Submitted by Rachel R on Fri, 06/10/2016 - 10:11am
Bills piling up? Five ways to know it's time to consider bankruptcy
Image Source: Flickr CC User Erich Ferdinand
Filing bankruptcy is usually the last thing people in debt want to do – even when their debts are overwhelming. Many of the clients we see at our North Carolina bankruptcy offices feel like they are at the end of their rope because they let things get really bad before coming to see us. Of course, it’s hard to know exactly when it's the perfect time to file bankruptcy, but there are some indicators that can help you decide. Check out these five reasons to consider personal bankruptcy.
#1 You Have Too Much Debt (But How Much Is Too Much?)
No one likes to deal with debt, but if it’s manageable, there’s no reason to call it quits. But if your debt, excluding your car loan and mortgage, is greater than half of a year’s wages, you may be in too deep. Alternately, if there’s no way you can pay off your debt within five years (again excluding car and auto loans), you may be carrying too much debt and need an intervention.
For instance, if you bring home $40k a year and you have $20k in credit card debt plus another $10k in medical bills, that’s 75% of your income owed to debts. That burden may be too much to handle, and you should consider consulting a reputable North Carolina bankruptcy attorney to discuss your options and whether bankruptcy is advisable.
#2 You Are Being Hounded Non-Stop by Debt Collectors
One of the worst things about falling behind on debt is the consequence of debt collector action. Some debt collectors start calling at one day past due and are very aggressive. Once you hit 30 days past due, most creditors will take action to try and convince you to pay up. The later you are on your bills, the more collection activity you can expect.
Many debt collectors cross the line and will harass you by calling non-stop at work, home and on your cell. Some will curse you, threaten you, and tell you they’ll have you arrested (which they can’t actually do), or try other hard-core tactics. When you file bankruptcy, by law, all debt collection activity must stop – and, in many cases, it will be gone for good on any debts discharged in bankruptcy.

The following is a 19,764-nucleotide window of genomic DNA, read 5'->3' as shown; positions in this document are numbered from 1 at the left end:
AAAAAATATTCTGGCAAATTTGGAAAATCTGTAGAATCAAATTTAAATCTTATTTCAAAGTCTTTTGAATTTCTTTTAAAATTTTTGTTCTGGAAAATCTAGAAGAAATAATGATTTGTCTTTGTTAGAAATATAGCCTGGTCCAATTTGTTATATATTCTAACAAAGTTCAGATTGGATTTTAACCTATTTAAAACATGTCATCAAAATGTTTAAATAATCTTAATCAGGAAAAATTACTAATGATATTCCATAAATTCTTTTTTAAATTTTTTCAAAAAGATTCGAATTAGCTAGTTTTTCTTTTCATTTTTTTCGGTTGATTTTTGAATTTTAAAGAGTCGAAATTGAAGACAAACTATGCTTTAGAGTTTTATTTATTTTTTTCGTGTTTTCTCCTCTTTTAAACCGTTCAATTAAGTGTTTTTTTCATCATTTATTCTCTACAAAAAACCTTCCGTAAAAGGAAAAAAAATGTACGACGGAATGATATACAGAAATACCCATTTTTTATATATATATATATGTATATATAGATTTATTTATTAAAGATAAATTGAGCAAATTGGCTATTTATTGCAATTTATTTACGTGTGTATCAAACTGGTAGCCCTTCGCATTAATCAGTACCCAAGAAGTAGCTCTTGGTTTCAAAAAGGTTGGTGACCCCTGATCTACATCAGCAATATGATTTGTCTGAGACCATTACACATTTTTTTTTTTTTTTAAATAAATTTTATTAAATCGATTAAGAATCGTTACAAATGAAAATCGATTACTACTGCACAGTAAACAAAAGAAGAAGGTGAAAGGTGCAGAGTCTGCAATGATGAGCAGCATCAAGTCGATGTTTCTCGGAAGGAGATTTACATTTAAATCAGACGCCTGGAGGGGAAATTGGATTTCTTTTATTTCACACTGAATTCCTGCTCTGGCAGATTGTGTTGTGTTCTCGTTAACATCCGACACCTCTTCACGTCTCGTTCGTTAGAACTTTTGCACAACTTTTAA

#3 You Are Facing Foreclosure, Repossession, or Both
If you are about to lose your home or auto and will soon have no way to get to work and no place to live, bankruptcy can help put a stop to these actions – at least for now. Filing bankruptcy can buy you time to consider your options. If your home mortgage is underwater, you may want to use the stay on foreclosure to save up money and move to a rental home.
Alternately, filing bankruptcy might give you time to refinance your mortgage or do a short sale to get rid of the property. The bottom line is that bankruptcy buys you breathing room and offers options. The same applies to a car loan. You may even be able to lower the principal balance owed on the vehicle as part of your bankruptcy petition.
#4 Your Credit Score Is Tanking
You may have heard doom and gloom things about the impact filing bankruptcy has on your credit score. It’s true that your score will take an initial hit when you file bankruptcy. But if you’re deep in debt, your score is probably already taking a beating. The first time you hit 30 days past due, and then again at 90 days past due (on debts that are reported to credit agencies), your score will plummet. Continuing on with debt you can’t afford will cause your score to drop continually.
However, filing bankruptcy can stop the monthly dings and allow you to get a reset and begin rebuilding your credit. If you can’t afford your debt, your credit cards are maxed and the credit bureaus have on record that you're perpetually late paying bills, your score will not improve.
#5 You Have No Way to Change Things on Your Own
Another factor to weigh when considering filing bankruptcy is whether you can sort out your finances yourself. If you can talk to your creditors, negotiate lower interest rates, and get on a payment plan to dig out of your hole, that can be very productive. However, most people don’t talk to their creditors because they’re scared to, and things only get worse.
Consumer debt management plans are another option but can radically increase, rather than decrease, your amount of debt depending on the agency you use. In contrast, Chapter 7 bankruptcy can wipe out credit card debt, medical bills, personal loans and some past-due taxes. Chapter 13 allows time to catch up on debts and reduce some unsecured debt.
To find out more about the benefits of bankruptcy and whether it’s a fit for you, contact the Law Offices of John T Orcutt for a free North Carolina bankruptcy consultation. Call +1-919-646-2654 now for a free no-obligation debt consultation at one of our convenient locations in Raleigh, Durham, Fayetteville, Wilson, Greensboro, Garner or Wilmington.
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